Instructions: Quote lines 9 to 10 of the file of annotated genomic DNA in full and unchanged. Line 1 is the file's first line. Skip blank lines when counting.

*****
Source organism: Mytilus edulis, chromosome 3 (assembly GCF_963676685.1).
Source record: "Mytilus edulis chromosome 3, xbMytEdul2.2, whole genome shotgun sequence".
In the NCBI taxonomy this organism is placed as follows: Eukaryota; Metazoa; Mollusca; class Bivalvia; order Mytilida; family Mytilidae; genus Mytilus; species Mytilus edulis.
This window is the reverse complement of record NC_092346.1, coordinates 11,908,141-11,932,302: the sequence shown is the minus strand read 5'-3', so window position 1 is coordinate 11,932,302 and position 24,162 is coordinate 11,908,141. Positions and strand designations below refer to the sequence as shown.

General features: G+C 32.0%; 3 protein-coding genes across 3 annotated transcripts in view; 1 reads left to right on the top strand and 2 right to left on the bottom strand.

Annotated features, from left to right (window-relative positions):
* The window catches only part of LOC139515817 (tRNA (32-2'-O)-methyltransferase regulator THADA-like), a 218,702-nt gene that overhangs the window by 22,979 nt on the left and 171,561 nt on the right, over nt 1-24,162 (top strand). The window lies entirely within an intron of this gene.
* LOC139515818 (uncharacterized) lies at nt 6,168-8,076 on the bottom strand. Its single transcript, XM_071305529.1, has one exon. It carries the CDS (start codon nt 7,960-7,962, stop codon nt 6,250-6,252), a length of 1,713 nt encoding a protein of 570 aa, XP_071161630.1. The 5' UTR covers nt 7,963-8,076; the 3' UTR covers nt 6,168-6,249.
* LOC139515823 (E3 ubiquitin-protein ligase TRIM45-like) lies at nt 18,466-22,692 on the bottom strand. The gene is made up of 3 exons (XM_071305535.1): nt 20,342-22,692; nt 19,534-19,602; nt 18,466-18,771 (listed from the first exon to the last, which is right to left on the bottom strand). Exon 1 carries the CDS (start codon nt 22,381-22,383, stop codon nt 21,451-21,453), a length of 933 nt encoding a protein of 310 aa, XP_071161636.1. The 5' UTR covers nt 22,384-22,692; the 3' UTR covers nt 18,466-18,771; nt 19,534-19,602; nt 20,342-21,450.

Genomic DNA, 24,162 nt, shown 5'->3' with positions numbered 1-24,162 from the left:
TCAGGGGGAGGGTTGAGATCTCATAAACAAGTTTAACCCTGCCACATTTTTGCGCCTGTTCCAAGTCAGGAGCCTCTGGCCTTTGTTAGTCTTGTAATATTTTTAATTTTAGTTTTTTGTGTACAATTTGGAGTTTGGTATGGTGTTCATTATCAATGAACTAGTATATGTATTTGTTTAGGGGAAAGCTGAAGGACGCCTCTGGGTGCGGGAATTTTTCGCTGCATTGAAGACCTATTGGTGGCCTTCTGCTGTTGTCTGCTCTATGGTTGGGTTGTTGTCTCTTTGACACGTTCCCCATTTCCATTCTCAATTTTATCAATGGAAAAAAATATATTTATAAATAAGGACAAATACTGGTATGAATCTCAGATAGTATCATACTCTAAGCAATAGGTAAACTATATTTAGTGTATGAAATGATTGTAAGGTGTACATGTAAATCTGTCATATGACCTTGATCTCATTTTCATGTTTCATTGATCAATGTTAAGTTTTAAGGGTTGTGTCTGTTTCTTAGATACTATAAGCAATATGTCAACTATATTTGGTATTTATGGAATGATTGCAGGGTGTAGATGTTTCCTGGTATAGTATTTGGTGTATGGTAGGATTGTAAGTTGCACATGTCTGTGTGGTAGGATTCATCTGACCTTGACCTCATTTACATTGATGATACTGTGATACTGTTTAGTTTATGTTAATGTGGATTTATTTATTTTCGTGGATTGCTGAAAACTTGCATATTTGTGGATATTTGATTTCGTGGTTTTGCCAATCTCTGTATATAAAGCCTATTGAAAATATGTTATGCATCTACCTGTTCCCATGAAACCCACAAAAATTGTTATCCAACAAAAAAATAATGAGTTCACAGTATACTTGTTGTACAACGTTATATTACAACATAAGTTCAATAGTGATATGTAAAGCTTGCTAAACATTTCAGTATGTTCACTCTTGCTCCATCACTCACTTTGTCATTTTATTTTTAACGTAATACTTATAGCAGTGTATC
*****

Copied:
* LOC139515823 (E3 ubiquitin-protein ligase TRIM45-like) lies at nt 18,466-22,692 on the bottom strand. The gene is made up of 3 exons (XM_071305535.1): nt 20,342-22,692; nt 19,534-19,602; nt 18,466-18,771 (listed from the first exon to the last, which is right to left on the bottom strand). Exon 1 carries the CDS (start codon nt 22,381-22,383, stop codon nt 21,451-21,453), a length of 933 nt encoding a protein of 310 aa, XP_071161636.1. The 5' UTR covers nt 22,384-22,692; the 3' UTR covers nt 18,466-18,771; nt 19,534-19,602; nt 20,342-21,450.

Genomic DNA, 24,162 nt, shown 5'->3' with positions numbered 1-24,162 from the left: